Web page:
Most UX designers follow a specific framework or process when approaching their work, from the first idea all the way through to the final launch of a product. As a reminder, a framework creates the basic structure that focuses and supports the problem you’re trying to solve, kind of like an outline for a project.
You started to learn about frameworks in the video you just watched. This reading will dive into more detail about the user-centered design process, the five elements of UX design, and the design thinking process. You might be drawn to a particular framework, or your team might use one approach for each project. Every designer and every team is different! Regardless, it’s helpful to have a solid understanding of each framework before you start designing.
User-centered design process
Each phase of the user-centered design process focuses on users and their needs. It’s an iterative process, which means that designers go back to certain phases, again and again, to refine their designs and create the best possible product for their intended users.
At the core of the user-centered design process is a deep empathy for the user. It’s not just about what a product does for a user, it’s about how the experience of interacting with the design makes the user feel.
Here are the key steps in the user-centered design process:
- Understand how the user experiences the product. You want to know how users will engage with your design, as well as the environment or context in which they’ll experience the product. Understanding this requires a lot of research, like observing users in action and conducting interviews, which we’ll explore more later.
- Specify the user’s needs. Based on your research, figure out which user problems are the most important to solve.
- Design solutions. Come up with lots of ideas for designs that can address the user problems you’ve identified. Then, start to actually design those ideas!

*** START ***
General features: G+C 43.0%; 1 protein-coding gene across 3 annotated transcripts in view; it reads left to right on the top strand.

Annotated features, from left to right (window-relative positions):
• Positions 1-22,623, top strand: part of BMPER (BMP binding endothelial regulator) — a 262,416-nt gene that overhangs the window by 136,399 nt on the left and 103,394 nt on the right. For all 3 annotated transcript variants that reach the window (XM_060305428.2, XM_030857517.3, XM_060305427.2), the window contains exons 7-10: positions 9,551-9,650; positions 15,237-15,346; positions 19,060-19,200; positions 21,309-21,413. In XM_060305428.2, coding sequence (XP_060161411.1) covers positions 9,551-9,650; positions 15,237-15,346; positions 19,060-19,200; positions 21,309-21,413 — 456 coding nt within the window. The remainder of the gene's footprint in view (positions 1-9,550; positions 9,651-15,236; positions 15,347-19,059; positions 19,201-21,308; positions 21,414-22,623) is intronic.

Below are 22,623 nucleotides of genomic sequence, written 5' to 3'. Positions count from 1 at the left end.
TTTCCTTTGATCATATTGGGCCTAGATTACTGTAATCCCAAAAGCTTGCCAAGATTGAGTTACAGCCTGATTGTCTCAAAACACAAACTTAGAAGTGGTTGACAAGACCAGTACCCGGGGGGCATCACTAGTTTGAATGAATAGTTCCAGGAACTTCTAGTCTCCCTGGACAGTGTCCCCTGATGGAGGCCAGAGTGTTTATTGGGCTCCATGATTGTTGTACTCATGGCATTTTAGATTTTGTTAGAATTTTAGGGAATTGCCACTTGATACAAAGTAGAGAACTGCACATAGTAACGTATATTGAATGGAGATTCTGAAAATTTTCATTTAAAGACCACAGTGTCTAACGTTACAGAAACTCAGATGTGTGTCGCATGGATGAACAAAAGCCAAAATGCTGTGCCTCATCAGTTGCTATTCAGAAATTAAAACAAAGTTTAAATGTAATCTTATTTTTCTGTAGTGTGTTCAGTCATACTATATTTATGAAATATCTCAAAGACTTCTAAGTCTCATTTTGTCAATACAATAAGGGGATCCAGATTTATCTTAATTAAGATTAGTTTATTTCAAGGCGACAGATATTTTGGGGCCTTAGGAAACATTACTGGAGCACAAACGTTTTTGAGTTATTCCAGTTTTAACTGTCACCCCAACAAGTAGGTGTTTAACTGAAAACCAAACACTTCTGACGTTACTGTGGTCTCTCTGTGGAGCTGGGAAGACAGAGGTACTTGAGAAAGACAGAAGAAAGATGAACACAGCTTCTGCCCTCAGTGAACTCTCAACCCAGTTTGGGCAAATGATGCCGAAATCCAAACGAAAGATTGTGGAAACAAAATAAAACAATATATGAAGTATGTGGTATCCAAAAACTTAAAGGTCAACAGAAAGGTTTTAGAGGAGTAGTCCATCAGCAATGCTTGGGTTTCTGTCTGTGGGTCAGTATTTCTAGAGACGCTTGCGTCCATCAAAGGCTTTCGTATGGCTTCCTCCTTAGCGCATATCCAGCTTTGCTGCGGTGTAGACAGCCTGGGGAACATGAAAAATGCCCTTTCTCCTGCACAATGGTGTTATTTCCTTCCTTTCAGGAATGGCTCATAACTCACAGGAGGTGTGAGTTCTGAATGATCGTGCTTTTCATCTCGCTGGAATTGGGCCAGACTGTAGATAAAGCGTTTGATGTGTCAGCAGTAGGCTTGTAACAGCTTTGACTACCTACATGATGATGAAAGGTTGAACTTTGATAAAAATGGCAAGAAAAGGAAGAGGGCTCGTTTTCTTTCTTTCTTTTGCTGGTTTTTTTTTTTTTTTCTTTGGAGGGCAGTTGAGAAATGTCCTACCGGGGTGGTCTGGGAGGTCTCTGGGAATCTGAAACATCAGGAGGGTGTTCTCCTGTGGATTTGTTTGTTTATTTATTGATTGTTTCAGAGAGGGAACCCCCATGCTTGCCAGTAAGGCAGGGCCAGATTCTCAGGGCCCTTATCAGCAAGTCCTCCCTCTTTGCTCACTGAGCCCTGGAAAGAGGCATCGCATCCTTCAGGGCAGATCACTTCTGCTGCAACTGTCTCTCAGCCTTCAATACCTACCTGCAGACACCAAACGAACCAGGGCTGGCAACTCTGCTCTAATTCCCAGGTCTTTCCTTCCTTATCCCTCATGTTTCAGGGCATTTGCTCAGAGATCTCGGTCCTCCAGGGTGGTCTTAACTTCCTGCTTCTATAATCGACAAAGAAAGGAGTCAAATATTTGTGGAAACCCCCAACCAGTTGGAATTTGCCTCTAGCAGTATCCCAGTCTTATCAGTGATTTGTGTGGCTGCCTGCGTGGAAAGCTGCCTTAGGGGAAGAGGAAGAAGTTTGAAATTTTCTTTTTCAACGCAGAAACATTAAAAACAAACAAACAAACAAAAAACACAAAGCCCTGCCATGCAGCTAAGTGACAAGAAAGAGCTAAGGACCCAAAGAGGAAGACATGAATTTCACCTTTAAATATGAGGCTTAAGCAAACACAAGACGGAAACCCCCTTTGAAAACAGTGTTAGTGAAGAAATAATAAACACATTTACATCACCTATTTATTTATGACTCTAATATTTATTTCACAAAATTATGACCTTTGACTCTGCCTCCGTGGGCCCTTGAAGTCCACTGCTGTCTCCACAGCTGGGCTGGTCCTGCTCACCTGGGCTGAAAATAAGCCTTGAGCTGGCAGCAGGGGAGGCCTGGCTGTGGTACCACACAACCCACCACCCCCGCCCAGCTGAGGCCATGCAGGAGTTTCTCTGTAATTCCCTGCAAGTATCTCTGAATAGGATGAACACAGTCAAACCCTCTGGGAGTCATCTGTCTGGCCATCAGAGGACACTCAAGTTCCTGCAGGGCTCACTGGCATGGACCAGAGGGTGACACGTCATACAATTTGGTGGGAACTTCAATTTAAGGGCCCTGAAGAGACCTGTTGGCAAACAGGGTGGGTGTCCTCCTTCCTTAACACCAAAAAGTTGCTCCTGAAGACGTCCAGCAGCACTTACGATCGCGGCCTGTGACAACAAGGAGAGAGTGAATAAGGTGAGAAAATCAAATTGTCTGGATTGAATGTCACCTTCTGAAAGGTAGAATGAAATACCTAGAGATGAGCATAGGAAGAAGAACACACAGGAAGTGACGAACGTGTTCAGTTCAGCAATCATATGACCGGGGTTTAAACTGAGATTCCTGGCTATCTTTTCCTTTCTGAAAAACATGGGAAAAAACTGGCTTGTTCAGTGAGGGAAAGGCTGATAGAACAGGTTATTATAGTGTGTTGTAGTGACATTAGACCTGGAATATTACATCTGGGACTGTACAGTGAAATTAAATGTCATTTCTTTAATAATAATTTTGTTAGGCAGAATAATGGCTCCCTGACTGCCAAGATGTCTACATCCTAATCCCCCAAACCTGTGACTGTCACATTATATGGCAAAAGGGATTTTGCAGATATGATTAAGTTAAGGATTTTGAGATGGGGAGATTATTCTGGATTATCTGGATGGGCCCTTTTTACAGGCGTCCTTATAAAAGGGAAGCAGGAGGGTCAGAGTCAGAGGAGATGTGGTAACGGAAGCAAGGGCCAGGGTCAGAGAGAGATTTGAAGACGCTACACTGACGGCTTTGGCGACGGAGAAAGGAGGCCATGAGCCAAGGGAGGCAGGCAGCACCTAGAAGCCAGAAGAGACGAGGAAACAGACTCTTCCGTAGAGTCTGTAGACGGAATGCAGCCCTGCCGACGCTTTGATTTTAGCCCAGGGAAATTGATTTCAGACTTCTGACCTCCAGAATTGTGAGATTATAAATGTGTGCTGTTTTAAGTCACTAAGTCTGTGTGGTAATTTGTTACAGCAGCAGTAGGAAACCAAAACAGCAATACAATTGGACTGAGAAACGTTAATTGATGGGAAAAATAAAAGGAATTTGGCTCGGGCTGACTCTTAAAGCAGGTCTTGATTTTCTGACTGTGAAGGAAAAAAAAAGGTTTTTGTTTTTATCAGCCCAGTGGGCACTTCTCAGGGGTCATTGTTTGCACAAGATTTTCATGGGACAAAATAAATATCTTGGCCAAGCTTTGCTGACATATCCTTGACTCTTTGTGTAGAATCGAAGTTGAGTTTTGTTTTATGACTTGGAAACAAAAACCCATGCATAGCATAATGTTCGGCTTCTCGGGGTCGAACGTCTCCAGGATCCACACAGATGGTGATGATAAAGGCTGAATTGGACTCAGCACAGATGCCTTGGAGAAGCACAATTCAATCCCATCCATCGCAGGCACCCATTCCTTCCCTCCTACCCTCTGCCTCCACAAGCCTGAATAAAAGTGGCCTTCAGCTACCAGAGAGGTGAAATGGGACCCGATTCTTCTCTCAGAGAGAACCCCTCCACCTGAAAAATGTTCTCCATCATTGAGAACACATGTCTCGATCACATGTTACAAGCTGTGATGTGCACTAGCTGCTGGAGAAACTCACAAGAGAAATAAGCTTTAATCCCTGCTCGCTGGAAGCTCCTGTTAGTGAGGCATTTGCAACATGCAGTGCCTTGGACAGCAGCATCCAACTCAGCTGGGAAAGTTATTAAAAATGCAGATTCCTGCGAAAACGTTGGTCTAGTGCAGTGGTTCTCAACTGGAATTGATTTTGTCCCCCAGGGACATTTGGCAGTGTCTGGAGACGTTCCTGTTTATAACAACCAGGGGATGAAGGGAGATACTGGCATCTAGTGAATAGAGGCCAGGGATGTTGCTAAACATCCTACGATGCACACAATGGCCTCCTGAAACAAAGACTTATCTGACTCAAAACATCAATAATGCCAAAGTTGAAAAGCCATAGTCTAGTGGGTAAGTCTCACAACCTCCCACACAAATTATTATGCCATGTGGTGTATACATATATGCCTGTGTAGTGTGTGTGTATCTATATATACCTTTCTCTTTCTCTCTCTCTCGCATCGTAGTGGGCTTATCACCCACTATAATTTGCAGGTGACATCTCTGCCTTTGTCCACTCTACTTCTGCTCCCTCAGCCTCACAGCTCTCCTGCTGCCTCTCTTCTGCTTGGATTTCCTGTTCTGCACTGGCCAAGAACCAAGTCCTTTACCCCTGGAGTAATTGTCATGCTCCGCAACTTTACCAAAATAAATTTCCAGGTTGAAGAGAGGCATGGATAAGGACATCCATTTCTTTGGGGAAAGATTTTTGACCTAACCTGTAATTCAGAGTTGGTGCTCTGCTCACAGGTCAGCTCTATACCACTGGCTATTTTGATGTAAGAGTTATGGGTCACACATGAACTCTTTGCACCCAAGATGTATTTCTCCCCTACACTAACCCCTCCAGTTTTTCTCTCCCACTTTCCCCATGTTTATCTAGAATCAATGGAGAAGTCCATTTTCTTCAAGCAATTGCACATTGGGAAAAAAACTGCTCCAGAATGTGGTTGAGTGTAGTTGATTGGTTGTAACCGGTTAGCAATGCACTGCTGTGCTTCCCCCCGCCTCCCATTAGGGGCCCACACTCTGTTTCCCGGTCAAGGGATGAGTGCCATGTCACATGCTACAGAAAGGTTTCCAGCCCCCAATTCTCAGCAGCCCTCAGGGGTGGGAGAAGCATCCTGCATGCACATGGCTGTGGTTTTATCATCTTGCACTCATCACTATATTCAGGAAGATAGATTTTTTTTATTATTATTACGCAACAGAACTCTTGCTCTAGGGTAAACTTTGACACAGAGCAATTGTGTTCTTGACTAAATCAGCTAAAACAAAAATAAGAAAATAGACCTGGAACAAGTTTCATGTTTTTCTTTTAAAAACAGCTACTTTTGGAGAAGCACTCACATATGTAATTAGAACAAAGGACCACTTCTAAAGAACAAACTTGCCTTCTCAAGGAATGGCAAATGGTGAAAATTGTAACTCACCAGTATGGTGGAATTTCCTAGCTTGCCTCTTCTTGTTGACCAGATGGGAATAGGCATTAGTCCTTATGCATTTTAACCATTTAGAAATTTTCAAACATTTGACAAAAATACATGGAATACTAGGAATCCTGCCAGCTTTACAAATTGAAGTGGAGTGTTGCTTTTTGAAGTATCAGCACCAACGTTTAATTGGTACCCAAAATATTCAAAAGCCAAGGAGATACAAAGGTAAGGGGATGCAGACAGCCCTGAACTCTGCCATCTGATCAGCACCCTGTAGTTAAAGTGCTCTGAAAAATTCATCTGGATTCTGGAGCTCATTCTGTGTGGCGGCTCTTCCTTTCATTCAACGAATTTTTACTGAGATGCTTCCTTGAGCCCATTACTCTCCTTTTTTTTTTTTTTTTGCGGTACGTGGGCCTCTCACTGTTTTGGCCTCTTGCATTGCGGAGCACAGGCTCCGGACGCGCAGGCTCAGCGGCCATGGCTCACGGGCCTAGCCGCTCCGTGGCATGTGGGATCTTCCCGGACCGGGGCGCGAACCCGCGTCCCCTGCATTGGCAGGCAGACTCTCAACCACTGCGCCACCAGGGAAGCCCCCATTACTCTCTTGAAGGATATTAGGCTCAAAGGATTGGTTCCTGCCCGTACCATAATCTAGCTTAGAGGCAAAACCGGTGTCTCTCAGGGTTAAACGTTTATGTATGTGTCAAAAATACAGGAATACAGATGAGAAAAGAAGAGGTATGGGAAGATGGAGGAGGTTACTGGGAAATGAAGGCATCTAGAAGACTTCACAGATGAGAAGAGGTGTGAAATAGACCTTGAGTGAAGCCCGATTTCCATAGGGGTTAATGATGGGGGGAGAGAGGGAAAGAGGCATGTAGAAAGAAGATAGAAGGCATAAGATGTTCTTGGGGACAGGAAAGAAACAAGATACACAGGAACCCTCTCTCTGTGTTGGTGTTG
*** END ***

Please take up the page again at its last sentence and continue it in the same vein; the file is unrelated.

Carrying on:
- Evaluate the solutions you designed against the user’s needs. Ask yourself, does the design I created solve the user’s problem? To answer this question, you should test the product you designed with real people and collect feedback.
Notice how the arrows in the diagram indicate circular movement. This illustrates the iterative quality of the user-centered design process. Designers go back to earlier phases of the process to refine and make corrections to their designs. With the user-centered design process, you’re always working to improve the user’s experience and address the problems that users are facing!
Guiding principles for the user-centered design process
- Design for users and their needs. It can be tempting to design something in a certain way because it looks cool or solves one of your own problems, but it’s essential to keep in mind that you are not the end user. You’re designing to help a diverse set of humans with specific needs.
- Make your copy conversational. The writing within your product design should have a friendly, simple, and easily accessible tone. Avoid jargon or overly-complicated terminology that users might not understand.
- Present all information clearly. Users should be able to navigate your product design easily and without assistance from others. Make key information, like checkout buttons, simple to find and identify.
- Acknowledge user actions. Your product should let users know when they’ve executed a task correctly. That might be as simple as having a new window pop up when an icon is pressed, or as complex as animated tossed confetti to demonstrate that the user has accomplished a task.
- Offer support. As UX designers, our goal is to make designs accessible and understandable to every user, but sometimes we fall a bit short. Offer users a safety net, like a support center or list of Frequently Asked Questions. Make sure a frustrated user doesn’t have to swipe and click all over the product to find help.